Battle of Dachangyuan

The Battle of Dachangyuan (Chinese: 大昌原之戰), was a battle that took place between the Mongol Empire and the Jin Dynasty in 1229 during the Mongol conquest of the Jin dynasty.

Battle of Dachangyuan
Part of the Mongol–Jin War
Dachangyuan (Present-day Ning County, Gansu)
Result Jin victory
Mongol Empire Jin Dynasty
Commanders and leaders
  • Wanyan Heda
  • Yila Pua
  • Wanyan Chenheshang
8,000 soldiers 400 cavalry


By the year of Genghis Khan's death in 1227, the Mongols had defeated Western Xia and thanks to the efforts of Muqali, they had also taken virtually all the territories north of the Yellow River in China including Zhongdu, the Jin Dynasty capital.[1]

When Ögedei Khan succeeded his father, he continued to launch offensives southwards against the Jin Dynasty where its new capital was now in Kaifeng.[1]


Around late 1229, the Mongols launched a siege against Qingyang city.[2]

Wanyan Chenheshang was ordered by commanding officer, Yila Pua to help relieve the siege.[2] Chenheshang grew up in a military family and was familiar with both archery and horse-riding.

Chenheshang led the Zhongxiao (Loyalty) army which consisted of various ethnic groups that were attacked by the Mongols.[2][3] These included other Mongols, Naimans, Uyghurs, Tanguts, Han Chinese and even Kipchaks.[3][4]

Jin historian and poet, Yuan Haowen wrote that Chenheshang personally led 400 of his elite cavalry to attack 8,000 soldiers in open battle.[5][1] Due to the bravery and ferocity demonstrated during the attack, they were successful in lifting the siege. Yuan called this the greatest victory that the Jin Dynasty had seen in its 20 years of war with the Mongols.[5]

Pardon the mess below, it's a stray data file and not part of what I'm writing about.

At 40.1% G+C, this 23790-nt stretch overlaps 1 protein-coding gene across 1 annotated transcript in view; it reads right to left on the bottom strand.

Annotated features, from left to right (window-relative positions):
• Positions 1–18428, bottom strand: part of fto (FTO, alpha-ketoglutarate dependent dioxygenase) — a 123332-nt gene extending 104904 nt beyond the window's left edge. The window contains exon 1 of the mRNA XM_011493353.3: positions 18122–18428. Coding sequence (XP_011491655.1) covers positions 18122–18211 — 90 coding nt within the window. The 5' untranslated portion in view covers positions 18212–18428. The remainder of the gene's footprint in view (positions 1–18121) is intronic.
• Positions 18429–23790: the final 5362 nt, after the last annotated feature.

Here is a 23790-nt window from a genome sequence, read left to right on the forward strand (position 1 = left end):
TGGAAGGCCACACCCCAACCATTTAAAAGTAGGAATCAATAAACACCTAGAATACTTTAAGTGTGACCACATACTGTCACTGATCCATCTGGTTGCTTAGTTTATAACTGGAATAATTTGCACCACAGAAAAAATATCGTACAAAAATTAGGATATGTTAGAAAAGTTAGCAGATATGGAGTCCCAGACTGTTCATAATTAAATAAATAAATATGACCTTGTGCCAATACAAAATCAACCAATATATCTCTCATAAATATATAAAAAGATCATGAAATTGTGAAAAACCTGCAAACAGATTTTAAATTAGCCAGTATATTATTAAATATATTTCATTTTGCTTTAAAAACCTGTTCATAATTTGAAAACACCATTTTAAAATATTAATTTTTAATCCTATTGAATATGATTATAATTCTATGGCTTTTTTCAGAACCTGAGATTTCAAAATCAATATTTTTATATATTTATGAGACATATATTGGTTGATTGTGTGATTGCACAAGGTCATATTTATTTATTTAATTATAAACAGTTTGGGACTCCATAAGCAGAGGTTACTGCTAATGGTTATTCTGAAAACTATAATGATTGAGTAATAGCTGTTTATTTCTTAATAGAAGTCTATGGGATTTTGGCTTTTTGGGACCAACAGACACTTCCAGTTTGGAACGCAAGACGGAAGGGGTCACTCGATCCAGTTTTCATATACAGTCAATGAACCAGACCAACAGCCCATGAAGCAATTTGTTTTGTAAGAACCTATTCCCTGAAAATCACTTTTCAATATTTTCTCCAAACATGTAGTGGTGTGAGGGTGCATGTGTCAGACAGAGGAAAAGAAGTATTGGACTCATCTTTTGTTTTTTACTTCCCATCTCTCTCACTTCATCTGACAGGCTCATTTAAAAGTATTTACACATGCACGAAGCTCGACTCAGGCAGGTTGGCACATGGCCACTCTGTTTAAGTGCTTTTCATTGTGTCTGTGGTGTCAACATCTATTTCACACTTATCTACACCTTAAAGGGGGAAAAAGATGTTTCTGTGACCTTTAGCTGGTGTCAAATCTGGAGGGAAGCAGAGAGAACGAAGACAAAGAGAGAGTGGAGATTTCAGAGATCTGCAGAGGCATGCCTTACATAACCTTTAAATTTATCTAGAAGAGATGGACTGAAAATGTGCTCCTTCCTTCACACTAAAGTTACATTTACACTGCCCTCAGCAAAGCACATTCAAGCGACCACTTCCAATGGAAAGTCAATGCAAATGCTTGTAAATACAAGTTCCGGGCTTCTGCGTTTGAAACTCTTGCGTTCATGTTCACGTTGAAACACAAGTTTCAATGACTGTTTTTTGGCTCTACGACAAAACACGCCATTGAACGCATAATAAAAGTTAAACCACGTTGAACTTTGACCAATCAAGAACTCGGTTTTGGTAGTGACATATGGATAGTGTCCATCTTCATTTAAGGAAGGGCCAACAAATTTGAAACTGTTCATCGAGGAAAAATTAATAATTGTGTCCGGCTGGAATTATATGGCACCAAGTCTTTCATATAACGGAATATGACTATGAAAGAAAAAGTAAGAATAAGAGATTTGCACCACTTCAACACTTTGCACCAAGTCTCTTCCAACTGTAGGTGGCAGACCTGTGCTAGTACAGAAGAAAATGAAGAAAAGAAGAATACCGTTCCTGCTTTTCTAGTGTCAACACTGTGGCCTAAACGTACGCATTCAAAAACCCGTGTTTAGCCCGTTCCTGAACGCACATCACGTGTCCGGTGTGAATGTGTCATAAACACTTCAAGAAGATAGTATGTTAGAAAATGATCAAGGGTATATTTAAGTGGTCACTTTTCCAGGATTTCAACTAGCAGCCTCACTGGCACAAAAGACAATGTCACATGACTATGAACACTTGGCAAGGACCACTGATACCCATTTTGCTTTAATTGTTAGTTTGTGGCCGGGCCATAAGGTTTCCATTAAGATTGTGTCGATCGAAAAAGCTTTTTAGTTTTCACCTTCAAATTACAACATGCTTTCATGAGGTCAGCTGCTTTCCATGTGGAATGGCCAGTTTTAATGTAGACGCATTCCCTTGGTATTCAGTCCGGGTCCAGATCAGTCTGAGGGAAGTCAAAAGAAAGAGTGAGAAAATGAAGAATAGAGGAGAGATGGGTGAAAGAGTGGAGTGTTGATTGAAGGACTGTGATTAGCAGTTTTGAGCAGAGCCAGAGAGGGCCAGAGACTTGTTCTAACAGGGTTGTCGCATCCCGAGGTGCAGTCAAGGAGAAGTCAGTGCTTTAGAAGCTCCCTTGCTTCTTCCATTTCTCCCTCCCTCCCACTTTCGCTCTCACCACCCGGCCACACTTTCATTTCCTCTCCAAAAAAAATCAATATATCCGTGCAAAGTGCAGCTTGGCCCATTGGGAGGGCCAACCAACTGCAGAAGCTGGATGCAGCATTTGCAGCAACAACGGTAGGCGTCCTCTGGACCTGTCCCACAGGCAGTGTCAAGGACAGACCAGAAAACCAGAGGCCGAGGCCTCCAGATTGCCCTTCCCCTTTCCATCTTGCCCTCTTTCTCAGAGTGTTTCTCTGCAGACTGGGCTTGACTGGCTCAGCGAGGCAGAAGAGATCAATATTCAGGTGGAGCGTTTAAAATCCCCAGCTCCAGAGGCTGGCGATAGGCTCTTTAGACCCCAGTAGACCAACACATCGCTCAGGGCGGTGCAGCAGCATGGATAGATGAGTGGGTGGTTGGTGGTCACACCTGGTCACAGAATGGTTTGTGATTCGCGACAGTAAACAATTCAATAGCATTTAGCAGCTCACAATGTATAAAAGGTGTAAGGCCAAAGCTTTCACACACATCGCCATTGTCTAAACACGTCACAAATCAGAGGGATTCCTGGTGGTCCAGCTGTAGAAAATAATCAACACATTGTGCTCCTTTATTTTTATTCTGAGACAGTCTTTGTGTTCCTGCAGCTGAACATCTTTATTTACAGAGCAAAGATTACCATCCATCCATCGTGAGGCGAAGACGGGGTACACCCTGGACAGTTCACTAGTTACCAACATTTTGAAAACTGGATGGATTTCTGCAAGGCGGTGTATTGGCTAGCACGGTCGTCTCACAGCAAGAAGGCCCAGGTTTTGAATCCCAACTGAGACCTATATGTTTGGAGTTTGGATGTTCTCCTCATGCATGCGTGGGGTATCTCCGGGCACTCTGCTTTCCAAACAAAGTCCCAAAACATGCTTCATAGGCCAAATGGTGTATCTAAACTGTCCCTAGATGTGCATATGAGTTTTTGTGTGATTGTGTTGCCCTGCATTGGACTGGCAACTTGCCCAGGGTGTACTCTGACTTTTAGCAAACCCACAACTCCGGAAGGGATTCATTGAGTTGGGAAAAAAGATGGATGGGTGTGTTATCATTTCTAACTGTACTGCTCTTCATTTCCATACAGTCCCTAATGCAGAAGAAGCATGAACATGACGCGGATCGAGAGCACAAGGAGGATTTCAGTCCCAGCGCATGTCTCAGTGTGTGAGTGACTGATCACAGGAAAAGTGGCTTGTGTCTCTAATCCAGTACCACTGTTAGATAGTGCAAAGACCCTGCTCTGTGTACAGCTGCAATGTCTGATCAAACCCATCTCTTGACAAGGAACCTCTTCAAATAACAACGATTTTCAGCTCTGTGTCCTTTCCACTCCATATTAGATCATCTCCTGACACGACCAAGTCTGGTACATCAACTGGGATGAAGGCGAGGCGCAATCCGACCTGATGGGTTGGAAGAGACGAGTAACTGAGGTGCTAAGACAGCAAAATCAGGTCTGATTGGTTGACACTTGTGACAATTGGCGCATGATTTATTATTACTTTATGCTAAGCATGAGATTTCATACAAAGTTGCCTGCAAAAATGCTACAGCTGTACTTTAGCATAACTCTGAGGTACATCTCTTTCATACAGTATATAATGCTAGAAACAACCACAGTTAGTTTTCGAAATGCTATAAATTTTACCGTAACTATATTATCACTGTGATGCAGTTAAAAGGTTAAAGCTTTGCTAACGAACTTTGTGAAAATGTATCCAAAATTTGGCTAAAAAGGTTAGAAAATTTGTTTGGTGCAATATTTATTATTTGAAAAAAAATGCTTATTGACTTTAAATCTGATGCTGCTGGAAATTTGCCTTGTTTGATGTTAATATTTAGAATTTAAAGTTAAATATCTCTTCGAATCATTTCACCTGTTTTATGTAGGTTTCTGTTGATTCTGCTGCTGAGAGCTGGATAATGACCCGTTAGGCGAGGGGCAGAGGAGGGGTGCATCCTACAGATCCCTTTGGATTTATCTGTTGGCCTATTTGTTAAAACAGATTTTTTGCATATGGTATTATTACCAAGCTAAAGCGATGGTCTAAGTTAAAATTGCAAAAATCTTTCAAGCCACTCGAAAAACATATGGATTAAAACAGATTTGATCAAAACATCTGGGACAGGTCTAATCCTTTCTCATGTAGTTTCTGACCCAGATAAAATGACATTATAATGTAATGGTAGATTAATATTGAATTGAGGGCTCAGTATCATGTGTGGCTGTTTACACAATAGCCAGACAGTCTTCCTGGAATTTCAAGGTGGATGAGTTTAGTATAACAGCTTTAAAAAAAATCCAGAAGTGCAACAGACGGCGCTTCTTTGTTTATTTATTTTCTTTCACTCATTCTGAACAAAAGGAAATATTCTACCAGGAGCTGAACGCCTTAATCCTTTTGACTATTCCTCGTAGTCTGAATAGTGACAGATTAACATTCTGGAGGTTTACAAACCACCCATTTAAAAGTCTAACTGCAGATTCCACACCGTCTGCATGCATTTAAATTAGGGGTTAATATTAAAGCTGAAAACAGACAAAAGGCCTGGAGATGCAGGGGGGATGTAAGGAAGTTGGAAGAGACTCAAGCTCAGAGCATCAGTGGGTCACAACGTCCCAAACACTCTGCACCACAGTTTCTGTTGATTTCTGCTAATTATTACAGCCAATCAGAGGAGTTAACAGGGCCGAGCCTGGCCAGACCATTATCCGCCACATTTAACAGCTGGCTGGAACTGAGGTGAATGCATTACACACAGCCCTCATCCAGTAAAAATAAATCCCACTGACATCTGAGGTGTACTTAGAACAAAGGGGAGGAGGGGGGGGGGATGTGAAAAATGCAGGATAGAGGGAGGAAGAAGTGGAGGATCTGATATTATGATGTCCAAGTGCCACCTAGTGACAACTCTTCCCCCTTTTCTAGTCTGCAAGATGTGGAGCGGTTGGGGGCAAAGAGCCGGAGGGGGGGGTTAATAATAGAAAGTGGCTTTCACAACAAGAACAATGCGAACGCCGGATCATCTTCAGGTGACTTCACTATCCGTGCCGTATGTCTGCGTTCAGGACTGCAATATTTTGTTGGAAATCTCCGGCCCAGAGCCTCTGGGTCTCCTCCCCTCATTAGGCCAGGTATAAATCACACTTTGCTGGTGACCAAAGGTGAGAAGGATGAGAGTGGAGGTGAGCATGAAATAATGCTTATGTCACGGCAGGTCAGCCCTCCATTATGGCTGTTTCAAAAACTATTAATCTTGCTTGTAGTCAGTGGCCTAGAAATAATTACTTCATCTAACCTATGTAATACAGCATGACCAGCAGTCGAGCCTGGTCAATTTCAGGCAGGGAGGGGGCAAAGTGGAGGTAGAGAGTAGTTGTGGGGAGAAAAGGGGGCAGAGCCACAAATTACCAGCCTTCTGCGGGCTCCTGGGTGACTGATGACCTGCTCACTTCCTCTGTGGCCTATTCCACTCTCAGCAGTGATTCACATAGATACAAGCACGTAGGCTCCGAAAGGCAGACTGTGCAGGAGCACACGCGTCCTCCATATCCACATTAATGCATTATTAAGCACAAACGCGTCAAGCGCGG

Before the battle, Jin forces captured a Mongol messenger, Ögölen. After the battle was over, Yila Pua released the messenger and sent him back to Ögedei Khan with the following message: “We’ve got all our soldiers and horses ready - come on over and fight!”. [6]

Ögedei was furious upon hearing the news of defeat and dismissed Doqolqu, the commander in charge from his post. He also called back Subutai from the Russian front to join the campaign against Jin.[5][6]


  1. ^ a b c Connolly, Gillingham & Lazenby 2016, p. 73.
  2. ^ a b c Atwood 2015, p. 263.
  3. ^ a b JIN 2017, p. 106.
  4. ^ Atwood 2015, p. 262.
  5. ^ a b c Atwood 2015, p. 264.
  6. ^ a b Atwood 2015, p. 265.


  • Atwood, Christopher P. (2015). "Pu'a's Boast and Doqolqu's Death: Historiography of a Hidden Scandal in the Mongol Conquest of the Jin". Journal of Song-Yuan Studies. 45: 239–278. ISSN 1059-3152. JSTOR 44511263.
  • JIN, Yijiu (2017-01-09). Islam. BRILL. ISBN 978-90-474-2800-8.
  • Connolly, Peter; Gillingham, John; Lazenby, John (2016-05-13). The Hutchinson Dictionary of Ancient and Medieval Warfare. Routledge. ISBN 978-1-135-93674-7.